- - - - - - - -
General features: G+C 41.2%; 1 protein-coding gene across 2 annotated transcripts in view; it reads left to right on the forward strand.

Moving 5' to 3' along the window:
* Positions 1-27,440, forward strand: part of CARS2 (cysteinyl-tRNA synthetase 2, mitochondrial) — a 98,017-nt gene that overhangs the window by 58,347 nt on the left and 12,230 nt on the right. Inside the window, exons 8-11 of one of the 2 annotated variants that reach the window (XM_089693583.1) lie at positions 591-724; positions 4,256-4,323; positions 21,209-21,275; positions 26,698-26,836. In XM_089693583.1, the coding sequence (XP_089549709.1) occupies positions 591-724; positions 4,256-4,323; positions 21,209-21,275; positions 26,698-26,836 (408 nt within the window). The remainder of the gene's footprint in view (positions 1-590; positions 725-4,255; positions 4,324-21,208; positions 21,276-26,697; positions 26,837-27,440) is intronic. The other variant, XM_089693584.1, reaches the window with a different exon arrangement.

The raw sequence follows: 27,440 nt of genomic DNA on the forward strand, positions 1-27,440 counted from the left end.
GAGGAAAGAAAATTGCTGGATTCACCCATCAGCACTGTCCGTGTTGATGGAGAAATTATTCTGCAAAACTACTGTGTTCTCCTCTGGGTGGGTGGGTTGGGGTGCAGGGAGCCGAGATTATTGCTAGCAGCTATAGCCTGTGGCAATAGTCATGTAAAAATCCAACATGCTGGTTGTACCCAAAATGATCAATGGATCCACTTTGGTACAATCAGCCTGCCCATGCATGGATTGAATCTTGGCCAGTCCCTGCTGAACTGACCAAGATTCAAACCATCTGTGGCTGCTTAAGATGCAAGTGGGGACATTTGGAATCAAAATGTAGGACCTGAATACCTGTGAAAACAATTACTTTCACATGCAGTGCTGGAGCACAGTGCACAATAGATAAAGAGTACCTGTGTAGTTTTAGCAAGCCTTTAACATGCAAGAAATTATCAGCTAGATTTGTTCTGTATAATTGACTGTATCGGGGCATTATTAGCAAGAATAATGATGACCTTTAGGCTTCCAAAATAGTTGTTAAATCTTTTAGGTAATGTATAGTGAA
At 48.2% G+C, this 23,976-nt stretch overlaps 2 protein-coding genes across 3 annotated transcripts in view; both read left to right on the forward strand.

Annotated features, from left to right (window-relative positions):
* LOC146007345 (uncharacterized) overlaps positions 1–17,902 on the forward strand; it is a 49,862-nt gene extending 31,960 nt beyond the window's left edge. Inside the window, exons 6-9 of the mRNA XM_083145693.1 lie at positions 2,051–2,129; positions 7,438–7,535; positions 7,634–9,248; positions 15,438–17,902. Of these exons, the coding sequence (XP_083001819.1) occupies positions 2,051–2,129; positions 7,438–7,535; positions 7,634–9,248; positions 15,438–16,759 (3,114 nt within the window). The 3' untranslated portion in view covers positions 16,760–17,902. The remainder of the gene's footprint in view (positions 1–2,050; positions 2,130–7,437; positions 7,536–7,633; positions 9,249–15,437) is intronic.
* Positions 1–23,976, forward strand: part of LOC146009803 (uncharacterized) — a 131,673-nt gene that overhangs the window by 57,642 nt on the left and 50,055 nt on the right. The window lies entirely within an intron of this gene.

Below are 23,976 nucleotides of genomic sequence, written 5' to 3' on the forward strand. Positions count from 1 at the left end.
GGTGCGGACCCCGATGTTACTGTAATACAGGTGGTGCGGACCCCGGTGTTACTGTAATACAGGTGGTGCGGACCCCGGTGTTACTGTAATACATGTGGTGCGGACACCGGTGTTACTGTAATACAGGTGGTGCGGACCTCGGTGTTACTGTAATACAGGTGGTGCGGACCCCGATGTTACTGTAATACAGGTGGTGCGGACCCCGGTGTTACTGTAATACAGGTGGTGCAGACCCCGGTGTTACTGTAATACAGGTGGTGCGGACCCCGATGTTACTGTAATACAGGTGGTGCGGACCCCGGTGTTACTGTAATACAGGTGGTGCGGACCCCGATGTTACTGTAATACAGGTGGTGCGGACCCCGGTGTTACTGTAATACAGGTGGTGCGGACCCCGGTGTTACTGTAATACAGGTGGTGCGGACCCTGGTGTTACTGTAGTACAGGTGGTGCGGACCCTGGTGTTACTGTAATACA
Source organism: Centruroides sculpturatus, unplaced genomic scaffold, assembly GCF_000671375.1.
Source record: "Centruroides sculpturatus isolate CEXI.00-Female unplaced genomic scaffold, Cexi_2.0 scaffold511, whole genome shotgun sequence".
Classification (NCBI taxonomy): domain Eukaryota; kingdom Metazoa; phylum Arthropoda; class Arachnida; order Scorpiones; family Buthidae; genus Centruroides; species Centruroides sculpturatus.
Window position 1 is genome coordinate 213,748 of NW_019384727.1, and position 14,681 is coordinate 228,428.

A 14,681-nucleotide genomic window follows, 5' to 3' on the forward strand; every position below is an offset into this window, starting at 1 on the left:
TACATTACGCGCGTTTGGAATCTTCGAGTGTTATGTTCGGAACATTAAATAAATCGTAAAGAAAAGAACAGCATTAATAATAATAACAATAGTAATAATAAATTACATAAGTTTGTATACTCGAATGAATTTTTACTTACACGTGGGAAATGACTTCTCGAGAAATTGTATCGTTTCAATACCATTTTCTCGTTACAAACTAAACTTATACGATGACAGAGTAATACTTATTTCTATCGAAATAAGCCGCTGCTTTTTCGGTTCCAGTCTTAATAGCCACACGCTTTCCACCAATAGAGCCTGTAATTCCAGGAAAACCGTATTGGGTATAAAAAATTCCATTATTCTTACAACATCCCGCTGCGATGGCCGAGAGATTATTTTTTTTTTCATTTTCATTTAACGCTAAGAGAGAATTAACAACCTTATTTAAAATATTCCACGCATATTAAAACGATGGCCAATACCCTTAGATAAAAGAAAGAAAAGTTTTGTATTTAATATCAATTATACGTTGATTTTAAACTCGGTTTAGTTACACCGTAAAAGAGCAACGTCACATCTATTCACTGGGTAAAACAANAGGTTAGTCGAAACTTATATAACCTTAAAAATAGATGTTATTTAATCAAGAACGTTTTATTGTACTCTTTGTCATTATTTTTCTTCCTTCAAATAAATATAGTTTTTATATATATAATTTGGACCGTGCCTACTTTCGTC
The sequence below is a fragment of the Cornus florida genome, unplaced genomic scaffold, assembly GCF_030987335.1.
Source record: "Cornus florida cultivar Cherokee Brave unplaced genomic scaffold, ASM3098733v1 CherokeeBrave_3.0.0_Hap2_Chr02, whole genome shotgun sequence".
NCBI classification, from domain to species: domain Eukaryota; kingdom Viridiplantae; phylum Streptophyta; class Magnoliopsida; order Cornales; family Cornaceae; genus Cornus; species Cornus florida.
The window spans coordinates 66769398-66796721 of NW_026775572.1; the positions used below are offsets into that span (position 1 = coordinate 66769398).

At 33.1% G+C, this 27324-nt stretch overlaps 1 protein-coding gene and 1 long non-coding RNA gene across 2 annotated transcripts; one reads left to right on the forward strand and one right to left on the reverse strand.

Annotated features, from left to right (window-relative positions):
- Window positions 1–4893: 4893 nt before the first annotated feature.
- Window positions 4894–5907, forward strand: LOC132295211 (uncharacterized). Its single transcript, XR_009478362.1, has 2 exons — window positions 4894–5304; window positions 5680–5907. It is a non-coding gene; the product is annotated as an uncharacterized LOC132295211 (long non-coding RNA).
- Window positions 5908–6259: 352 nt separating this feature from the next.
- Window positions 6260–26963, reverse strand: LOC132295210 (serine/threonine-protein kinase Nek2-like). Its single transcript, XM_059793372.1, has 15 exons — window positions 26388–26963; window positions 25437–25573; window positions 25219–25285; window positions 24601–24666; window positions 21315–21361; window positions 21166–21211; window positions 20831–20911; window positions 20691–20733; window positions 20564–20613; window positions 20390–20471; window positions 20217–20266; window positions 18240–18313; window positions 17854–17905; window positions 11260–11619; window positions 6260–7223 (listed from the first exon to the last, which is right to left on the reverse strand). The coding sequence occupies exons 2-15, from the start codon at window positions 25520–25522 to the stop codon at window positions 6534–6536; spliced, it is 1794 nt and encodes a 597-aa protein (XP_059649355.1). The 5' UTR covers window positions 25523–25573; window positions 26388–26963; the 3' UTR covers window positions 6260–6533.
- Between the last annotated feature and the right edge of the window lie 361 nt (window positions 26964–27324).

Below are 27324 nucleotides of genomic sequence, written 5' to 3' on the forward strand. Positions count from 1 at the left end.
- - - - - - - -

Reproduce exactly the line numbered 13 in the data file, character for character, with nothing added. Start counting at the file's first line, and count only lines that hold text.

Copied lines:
Source record: "Centruroides sculpturatus isolate CEXI.00-Female unplaced genomic scaffold, Cexi_2.0 scaffold511, whole genome shotgun sequence".